Warning over dangers of using body building steroids
Friday, 25 August 2017
The number of South Australians using anabolic/androgenic steroids (AAS) and seriously putting their health at risk is increasing at an alarming rate, tripling over the last 10 years, new figures today show.
Royal Adelaide Hospital Endocrinologist, Professor of Medicine Gary Wittert, said people admitted to hospital suffering harmful effects linked with the use of these substances is becoming more frequent.
“Only recently, a 25-year-old man was in a serious condition in one of our hospitals after he injected himself with the contents of a vial, obtained from an acquaintance, supposedly containing anabolic steroids,” Professor Wittert said.
“In the last decade, the number of people admitted to our hospitals as a direct result of AAS misuse has tripled.
“Anabolic/androgenic steroids are synthetic drugs being used to build muscle and increase strength. They are being increasingly obtained over the internet and there can be no certainty what the vials received actually contain.
“In the early 2000s, admissions for AAS misuse were relatively uncommon. Between 2001 and 2008 there were only seven admissions, but since 2009 we have seen this grow.
“While these figures only represent the people who have been admitted to hospital, we believe there are a lot more people using these drugs without knowing how it can affect them both in the short and long term.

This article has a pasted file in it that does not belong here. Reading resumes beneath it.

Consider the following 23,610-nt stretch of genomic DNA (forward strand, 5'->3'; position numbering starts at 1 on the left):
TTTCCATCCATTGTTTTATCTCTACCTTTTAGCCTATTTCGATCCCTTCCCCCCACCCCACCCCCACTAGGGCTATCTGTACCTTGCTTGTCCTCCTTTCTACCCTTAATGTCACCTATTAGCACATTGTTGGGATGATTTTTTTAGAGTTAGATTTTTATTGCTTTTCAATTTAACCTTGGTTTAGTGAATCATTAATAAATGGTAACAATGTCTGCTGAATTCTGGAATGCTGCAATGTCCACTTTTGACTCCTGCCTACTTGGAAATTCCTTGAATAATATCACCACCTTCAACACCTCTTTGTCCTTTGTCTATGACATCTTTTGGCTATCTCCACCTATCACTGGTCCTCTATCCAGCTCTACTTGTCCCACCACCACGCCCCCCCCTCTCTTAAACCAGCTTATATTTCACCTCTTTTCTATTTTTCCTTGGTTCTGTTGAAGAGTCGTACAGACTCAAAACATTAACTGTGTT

“Injecting yourself with these types of substances is extremely dangerous and when used incorrectly can result in severe and unpleasant reactions.”
Effects of short term AAS use include acne, reduced sex drive, depression, mood swings and sleep problems, but more serious and long-term health issues include high blood pressure, heart disease, stroke, abnormal liver function, and long term changes in brain function.
Professor Gary Wittert said the increasing use of AAS among young men and bodybuilders is a concern.
“Despite it being illegal to make, sell, or give away AAS, there are numerous websites and online forums selling drugs to bulk up, enhance performance and speed up the metabolism to lose fat. This is a practice associated with considerable potential for harm,” Professor Wittert said.
“With social media perceptions and the growing pressure for men and women to look fit, the relatively easy access to these drugs online makes it a seemingly attractive option for people to use as a quick fix to achieve the look they are after.
“However, nobody can really be sure what the substance they purchase contains, irrespective of what they have been told, and there may be life-threatening consequences from exposure to these drugs.
“The 25-year old who was recently hospitalised has recovered, but the outcome could have been worse.
“It is vital that the public are aware of the risk and harms associated with substances used for body building.”
In South Australia, AAS are classed as prescription drugs and it is illegal to keep or use them unless they have been prescribed by a doctor for a recognised medical condition.
Number of people admitted to South Australian public hospitals as a result of anabolic/androgenic steroid use, 2009-16